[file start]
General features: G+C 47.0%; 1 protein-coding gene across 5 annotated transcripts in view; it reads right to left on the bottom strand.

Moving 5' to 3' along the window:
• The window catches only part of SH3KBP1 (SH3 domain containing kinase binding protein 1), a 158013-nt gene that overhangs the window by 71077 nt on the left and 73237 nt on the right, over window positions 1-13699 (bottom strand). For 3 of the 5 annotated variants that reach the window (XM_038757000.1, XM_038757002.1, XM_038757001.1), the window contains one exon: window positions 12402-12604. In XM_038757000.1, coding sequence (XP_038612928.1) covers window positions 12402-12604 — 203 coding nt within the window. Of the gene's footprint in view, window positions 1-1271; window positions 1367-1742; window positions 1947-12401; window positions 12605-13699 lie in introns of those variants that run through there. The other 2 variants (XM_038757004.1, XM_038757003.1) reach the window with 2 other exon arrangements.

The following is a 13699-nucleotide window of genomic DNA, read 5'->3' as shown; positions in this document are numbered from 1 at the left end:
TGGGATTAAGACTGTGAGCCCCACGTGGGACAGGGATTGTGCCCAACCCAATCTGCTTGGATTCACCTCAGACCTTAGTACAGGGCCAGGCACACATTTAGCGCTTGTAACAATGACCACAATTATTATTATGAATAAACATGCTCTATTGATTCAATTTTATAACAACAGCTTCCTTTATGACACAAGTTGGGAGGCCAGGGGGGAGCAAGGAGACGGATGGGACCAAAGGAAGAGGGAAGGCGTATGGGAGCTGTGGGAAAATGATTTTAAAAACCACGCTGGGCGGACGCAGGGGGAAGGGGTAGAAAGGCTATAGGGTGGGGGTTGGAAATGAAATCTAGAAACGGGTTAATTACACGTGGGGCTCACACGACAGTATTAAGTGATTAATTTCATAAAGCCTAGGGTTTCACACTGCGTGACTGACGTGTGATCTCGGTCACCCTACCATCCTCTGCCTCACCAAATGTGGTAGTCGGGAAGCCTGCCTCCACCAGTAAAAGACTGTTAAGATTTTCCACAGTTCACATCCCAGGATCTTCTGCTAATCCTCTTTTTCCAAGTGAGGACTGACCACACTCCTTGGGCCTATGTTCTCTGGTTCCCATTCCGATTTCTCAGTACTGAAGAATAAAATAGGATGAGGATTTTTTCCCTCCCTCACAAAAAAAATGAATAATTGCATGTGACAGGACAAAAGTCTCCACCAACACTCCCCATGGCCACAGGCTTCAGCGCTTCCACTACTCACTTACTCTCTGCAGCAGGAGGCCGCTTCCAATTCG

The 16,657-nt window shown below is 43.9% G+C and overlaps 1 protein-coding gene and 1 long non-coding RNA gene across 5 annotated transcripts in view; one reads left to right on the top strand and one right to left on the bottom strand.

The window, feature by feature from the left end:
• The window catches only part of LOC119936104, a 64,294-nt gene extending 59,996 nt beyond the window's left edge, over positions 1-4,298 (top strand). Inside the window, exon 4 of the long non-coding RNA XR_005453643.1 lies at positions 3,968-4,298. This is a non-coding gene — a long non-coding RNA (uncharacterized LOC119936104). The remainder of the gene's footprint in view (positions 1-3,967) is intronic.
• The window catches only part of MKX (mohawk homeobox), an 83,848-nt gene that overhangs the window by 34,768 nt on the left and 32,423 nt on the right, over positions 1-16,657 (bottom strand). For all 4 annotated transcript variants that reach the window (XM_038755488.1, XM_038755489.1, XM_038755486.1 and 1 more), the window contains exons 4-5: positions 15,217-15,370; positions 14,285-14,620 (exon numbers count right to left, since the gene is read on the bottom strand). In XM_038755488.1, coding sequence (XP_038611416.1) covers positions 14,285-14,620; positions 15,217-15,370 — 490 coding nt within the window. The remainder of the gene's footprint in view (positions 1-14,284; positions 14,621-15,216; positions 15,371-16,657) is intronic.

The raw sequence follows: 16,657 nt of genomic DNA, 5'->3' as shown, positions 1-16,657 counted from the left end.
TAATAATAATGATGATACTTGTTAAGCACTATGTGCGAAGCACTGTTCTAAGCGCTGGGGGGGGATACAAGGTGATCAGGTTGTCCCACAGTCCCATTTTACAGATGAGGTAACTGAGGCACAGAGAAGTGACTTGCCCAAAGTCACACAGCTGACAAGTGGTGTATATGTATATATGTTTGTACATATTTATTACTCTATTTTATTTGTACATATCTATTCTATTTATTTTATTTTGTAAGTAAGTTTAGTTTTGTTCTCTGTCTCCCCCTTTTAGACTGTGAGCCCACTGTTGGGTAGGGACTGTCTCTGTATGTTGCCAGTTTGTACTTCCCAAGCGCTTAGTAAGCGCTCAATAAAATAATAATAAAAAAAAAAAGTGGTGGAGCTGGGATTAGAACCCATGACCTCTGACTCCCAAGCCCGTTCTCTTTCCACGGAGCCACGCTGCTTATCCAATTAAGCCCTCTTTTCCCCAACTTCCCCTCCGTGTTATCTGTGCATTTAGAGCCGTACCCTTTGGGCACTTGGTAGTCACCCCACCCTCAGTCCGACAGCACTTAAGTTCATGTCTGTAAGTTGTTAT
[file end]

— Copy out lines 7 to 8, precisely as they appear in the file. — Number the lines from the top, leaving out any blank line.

The window, feature by feature from the left end:
• The window catches only part of LOC119936104, a 64,294-nt gene extending 59,996 nt beyond the window's left edge, over positions 1-4,298 (top strand). Inside the window, exon 4 of the long non-coding RNA XR_005453643.1 lies at positions 3,968-4,298. This is a non-coding gene — a long non-coding RNA (uncharacterized LOC119936104). The remainder of the gene's footprint in view (positions 1-3,967) is intronic.